I think someone is trying to hack my store

I think someone is trying to hack my store

Darylsheets1
Visitor
3 0 1

Hi all,

I know the title of this post sounds a bit harsh but I'll try to summarize what's going on and hopefully someone could help. I've had my store for over 3 years now, and yesterday I noticed for the first time zero sales but 21 add to carts. This was very odd because I've never had such a large ratio of add to cart/zero sales. My FB ads manager showed me that there were 5 purchases wherein I had none on Shopify. I contacted Shopify support and they said that there wasn't anything wrong on my stores backend.

I looked up some of the most recent traffic in the past few days (this issue started 2 days ago) and it was showing that the majority of traffic came from one location - Clifton, NJ. Not sure if this means anything and what I can do with this info, but I'm really hoping someone could help me figure what to do.

I'm going to be pausing my ad's until I know what's happening because if someone is trying to hack me, it seems like they are throwing off a lot of data to trick the system. 

Replies 21 (21)

Rufus413
Tourist
6 0 3

I'm having the same issue with Clifton, NJ and it appears my traffic is significantly higher than yours was when you posted.  Since June 23rd, Clifton accounts for 7500+ sessions in my store and 14,800+ pageviews, all to products I've used as landing pages with Facebook ads.

I've tried the Traffic Blocker app from the Shopify store, and while it's showing blocks and redirects, the traffic is still getting through somehow.  Each time I get a "bot" hit from Clifton it performs multiple add to carts and pageviews.  On average, each session lasts around 3 minutes.

My concern is that this is killing my search engine ranking, analytics reporting, and pixel data (used for Facebook ads).  Since this has occurred I've noticed a significant drop in the effectiveness of my ad campaigns and suspect that the large amount of traffic is tricking Facebook into continually serve my ads to these bots rather than legitimate customers.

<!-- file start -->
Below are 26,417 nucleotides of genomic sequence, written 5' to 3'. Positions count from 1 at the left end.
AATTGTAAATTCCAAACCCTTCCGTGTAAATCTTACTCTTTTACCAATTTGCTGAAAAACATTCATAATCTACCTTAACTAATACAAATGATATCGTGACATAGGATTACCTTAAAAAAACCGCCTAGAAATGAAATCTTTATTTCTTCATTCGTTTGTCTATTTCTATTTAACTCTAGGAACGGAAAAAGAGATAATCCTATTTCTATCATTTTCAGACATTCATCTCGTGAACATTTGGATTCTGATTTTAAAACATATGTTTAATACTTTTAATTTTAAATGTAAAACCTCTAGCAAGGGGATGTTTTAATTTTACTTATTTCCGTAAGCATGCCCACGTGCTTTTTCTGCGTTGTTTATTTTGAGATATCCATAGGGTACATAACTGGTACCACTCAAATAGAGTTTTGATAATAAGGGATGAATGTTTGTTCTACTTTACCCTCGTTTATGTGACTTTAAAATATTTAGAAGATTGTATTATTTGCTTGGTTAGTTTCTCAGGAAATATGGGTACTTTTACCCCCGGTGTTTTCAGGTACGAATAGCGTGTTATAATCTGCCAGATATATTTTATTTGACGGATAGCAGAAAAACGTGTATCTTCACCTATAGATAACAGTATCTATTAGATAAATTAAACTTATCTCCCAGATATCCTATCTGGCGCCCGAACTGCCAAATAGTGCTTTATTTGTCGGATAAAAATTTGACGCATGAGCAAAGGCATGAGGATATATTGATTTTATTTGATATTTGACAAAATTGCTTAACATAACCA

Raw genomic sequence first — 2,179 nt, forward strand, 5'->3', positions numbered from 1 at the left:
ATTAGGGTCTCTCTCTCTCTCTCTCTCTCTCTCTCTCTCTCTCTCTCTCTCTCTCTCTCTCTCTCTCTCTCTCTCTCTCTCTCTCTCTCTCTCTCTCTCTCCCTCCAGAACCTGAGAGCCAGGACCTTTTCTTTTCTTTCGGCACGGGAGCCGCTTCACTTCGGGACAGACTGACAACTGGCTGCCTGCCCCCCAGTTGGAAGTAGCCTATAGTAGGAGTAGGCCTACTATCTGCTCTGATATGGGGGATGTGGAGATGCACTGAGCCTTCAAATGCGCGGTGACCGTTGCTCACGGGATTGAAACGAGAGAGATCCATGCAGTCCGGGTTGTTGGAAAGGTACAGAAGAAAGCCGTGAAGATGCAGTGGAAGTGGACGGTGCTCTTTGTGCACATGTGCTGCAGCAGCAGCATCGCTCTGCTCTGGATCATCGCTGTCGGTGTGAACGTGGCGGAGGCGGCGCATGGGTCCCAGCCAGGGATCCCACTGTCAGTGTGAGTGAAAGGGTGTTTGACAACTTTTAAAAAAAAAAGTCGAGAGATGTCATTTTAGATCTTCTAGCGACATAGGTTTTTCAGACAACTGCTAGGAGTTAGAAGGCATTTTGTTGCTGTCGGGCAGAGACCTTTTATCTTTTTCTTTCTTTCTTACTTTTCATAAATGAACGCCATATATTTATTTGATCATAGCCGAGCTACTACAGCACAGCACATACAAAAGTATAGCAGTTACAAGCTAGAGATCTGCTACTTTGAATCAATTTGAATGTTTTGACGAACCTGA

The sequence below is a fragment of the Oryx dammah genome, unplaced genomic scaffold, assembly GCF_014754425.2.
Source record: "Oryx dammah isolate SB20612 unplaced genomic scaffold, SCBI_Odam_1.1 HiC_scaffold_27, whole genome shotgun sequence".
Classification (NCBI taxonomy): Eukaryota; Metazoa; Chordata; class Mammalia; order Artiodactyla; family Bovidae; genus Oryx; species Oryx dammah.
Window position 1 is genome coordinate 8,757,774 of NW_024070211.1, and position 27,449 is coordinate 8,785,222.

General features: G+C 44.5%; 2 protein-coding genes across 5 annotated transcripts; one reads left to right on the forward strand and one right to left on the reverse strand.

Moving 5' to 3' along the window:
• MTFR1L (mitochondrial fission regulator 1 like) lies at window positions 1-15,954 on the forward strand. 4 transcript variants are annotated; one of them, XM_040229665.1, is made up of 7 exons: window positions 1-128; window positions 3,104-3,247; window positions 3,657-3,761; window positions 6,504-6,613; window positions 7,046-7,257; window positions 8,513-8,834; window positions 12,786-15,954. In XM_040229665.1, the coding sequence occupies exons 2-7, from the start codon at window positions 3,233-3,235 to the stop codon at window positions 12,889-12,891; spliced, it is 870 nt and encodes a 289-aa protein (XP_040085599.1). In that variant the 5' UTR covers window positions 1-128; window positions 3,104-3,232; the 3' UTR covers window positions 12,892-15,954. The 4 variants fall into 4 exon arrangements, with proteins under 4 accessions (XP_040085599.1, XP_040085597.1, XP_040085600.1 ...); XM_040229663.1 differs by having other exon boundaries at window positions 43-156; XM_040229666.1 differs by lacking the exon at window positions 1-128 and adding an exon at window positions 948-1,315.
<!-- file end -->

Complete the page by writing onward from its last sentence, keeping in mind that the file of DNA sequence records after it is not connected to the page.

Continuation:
As of this time, Shopify has provided me with no solutions on their end other than apps, so if anyone has input I'd appreciate it.

Veronica15
Tourist
9 0 1

Hi,

My store is also facing the same issue of getting high traffic with a number of ATC and checkouts coming from Clifton, NJ.  It comprises almost 50% of my overall store traffic, and they keep visiting every hour daily and sometimes a few times within the hour like clockwork.  My store analytics and metrics are badly skewed because of it.  Wonder if you managed to find a solution eventually to stop this bot traffic.  I really need some help in this.  Thanks!

Darylsheets1
Visitor
3 0 1
Hi,

Unfortunately I was never able to find a fix. I added a few apps to block
IP addresses but that only works to a certain extent. Shopify was/has been
unable to figure out what's the reason behind this.
Veronica15
Tourist
9 0 1

HI,

Are you saying that the peculiar traffic still persists? Did you try pausing your ads to find out if it helps to stop the traffic from coming to your store?  I'm getting very concerned this fake traffic is gonna ruin my pixel data if this continues.

Rufus413
Tourist
6 0 3

Pausing the ads will eventually stop the traffic, but it isn't a fix.  As soon as you start running ads again the bots will latch back on and continue to hit the site.

I've put a lot of work into this and have a combination of three apps that I use.  The bots are blocked from actually getting into my site (which means they can't add to cart or purchase) but about half of the visits still get recorded by Shopify (so you're conversion metrics will still be skewed).  I do however believe my solution has helped on running ads though, as since I've instituted it I've gotten much better engagement and more purchases.

I use three apps.  Be aware that they will slow the site down some but I think that's better than the alternative.  Also, implementing will probably take some time.  You'll need to go back, figure out when they started hitting your site and then go from there.  The 3 apps I use are: IP Log (allows you to sort IP addresses by location and keep a log of them), Blockade (allows you to block individual IP addresses), and Loop CyberSecurity Bot Protect (attempts to stop ads from being served to bots on Facebook).

My advice would be to download the IP log and search by location (I recommend checking both Clifton, NJ and Newark, NJ as they both seem to generate heavy bot traffic).  Copy and paste each address from those locations into Blockade, and then create a profile on the IP log so you can tell which you've blocked already.  I have two logs, one for each location.  To date, I've blocked +430 individual IP addresses.